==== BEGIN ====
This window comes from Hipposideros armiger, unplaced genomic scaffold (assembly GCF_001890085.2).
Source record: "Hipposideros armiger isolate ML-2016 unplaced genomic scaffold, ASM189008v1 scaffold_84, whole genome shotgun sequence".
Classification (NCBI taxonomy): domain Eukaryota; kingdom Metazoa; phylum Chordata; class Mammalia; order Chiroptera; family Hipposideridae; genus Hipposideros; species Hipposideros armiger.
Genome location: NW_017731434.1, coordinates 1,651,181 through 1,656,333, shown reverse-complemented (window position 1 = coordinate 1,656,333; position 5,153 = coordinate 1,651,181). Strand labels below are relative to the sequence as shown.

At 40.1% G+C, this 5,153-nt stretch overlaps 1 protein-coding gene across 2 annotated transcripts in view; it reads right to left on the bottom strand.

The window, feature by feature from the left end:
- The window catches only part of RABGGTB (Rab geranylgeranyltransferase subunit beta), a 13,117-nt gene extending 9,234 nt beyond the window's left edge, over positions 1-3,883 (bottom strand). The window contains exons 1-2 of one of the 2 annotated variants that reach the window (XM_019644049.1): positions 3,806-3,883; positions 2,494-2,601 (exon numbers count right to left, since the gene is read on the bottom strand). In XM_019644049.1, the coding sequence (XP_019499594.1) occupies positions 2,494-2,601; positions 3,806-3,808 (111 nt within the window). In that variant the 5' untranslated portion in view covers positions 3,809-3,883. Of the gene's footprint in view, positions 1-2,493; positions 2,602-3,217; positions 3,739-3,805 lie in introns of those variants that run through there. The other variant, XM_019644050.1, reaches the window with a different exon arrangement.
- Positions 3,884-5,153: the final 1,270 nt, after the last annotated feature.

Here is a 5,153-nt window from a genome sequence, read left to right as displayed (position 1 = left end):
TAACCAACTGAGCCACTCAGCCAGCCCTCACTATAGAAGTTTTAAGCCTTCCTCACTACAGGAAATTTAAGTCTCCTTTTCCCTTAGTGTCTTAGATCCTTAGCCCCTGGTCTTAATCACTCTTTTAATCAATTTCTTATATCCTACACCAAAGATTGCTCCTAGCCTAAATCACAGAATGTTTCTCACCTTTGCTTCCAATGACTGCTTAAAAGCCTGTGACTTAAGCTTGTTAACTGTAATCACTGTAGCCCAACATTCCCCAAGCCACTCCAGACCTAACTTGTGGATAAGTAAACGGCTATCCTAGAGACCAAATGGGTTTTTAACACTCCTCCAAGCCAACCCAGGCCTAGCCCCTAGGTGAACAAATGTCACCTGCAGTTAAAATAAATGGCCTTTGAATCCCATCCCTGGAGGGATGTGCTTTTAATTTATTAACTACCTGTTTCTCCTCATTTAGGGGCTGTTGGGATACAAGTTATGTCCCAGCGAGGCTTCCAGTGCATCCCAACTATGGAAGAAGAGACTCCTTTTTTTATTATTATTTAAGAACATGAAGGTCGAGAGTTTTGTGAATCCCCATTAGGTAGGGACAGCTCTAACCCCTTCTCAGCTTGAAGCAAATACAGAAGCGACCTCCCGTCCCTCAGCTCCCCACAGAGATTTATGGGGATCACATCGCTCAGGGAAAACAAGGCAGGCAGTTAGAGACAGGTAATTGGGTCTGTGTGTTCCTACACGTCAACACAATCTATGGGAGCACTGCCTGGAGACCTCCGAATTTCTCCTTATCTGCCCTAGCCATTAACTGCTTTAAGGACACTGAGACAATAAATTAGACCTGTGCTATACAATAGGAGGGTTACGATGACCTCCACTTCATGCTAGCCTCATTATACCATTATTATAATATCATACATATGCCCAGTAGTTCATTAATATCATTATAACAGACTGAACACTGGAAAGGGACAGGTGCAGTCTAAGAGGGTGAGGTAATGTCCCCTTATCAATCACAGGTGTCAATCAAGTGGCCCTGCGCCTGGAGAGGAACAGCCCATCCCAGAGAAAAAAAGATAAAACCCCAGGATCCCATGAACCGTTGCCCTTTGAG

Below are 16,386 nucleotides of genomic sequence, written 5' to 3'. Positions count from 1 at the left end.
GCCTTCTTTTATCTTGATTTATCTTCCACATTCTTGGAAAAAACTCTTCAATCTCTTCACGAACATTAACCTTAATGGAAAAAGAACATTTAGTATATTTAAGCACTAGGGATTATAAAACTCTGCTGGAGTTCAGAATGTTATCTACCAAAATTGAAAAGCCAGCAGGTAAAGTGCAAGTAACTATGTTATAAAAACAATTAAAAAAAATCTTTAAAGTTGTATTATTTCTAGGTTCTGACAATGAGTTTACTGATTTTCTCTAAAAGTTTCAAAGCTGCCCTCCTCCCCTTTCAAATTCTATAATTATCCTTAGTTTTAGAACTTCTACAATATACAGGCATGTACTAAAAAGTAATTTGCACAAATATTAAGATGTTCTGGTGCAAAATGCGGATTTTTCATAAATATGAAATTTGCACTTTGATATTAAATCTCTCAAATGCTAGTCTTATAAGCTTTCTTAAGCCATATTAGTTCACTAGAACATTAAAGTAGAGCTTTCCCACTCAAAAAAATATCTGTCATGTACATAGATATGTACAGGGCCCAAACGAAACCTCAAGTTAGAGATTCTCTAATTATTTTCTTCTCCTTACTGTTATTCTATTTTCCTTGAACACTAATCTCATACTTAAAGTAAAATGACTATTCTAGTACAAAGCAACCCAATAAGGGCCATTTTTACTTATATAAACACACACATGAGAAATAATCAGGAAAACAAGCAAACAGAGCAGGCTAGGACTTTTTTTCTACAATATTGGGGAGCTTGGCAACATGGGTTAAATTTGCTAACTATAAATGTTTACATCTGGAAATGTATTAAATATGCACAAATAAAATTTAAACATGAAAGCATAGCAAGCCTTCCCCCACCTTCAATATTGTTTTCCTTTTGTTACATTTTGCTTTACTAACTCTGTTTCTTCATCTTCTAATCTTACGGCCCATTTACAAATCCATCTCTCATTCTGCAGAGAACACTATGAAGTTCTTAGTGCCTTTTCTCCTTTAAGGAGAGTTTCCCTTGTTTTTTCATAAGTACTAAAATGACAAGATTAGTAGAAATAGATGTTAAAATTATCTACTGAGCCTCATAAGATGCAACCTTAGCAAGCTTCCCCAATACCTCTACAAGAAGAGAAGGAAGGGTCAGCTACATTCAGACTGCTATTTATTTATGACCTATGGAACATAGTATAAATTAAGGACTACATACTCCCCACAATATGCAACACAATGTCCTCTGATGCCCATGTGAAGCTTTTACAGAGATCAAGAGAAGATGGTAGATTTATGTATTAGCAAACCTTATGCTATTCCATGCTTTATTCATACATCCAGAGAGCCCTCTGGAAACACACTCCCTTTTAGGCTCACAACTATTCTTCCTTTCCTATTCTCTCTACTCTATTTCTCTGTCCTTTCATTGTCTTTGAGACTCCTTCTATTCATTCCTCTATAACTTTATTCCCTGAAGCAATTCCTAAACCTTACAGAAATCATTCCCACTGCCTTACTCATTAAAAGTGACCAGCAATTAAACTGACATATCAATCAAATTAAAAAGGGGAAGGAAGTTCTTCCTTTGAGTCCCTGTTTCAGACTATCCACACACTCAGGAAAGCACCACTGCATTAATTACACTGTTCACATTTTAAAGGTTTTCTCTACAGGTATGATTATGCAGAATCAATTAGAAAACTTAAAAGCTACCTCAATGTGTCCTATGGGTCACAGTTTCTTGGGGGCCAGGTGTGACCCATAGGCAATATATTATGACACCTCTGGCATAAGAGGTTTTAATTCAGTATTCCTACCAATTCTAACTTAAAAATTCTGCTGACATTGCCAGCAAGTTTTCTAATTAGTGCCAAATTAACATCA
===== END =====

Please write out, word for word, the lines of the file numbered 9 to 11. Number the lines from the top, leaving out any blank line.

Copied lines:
Here is a 5,153-nt window from a genome sequence, read left to right as displayed (position 1 = left end):
TAACCAACTGAGCCACTCAGCCAGCCCTCACTATAGAAGTTTTAAGCCTTCCTCACTACAGGAAATTTAAGTCTCCTTTTCCCTTAGTGTCTTAGATCCTTAGCCCCTGGTCTTAATCACTCTTTTAATCAATTTCTTATATCCTACACCAAAGATTGCTCCTAGCCTAAATCACAGAATGTTTCTCACCTTTGCTTCCAATGACTGCTTAAAAGCCTGTGACTTAAGCTTGTTAACTGTAATCACTGTAGCCCAACATTCCCCAAGCCACTCCAGACCTAACTTGTGGATAAGTAAACGGCTATCCTAGAGACCAAATGGGTTTTTAACACTCCTCCAAGCCAACCCAGGCCTAGCCCCTAGGTGAACAAATGTCACCTGCAGTTAAAATAAATGGCCTTTGAATCCCATCCCTGGAGGGATGTGCTTTTAATTTATTAACTACCTGTTTCTCCTCATTTAGGGGCTGTTGGGATACAAGTTATGTCCCAGCGAGGCTTCCAGTGCATCCCAACTATGGAAGAAGAGACTCCTTTTTTTATTATTATTTAAGAACATGAAGGTCGAGAGTTTTGTGAATCCCCATTAGGTAGGGACAGCTCTAACCCCTTCTCAGCTTGAAGCAAATACAGAAGCGACCTCCCGTCCCTCAGCTCCCCACAGAGATTTATGGGGATCACATCGCTCAGGGAAAACAAGGCAGGCAGTTAGAGACAGGTAATTGGGTCTGTGTGTTCCTACACGTCAACACAATCTATGGGAGCACTGCCTGGAGACCTCCGAATTTCTCCTTATCTGCCCTAGCCATTAACTGCTTTAAGGACACTGAGACAATAAATTAGACCTGTGCTATACAATAGGAGGGTTACGATGACCTCCACTTCATGCTAGCCTCATTATACCATTATTATAATATCATACATATGCCCAGTAGTTCATTAATATCATTATAACAGACTGAACACTGGAAAGGGACAGGTGCAGTCTAAGAGGGTGAGGTAATGTCCCCTTATCAATCACAGGTGTCAATCAAGTGGCCCTGCGCCTGGAGAGGAACAGCCCATCCCAGAGAAAAAAAGATAAAACCCCAGGATCCCATGAACCGTTGCCCTTTGAG

Below are 16,386 nucleotides of genomic sequence, written 5' to 3'. Positions count from 1 at the left end.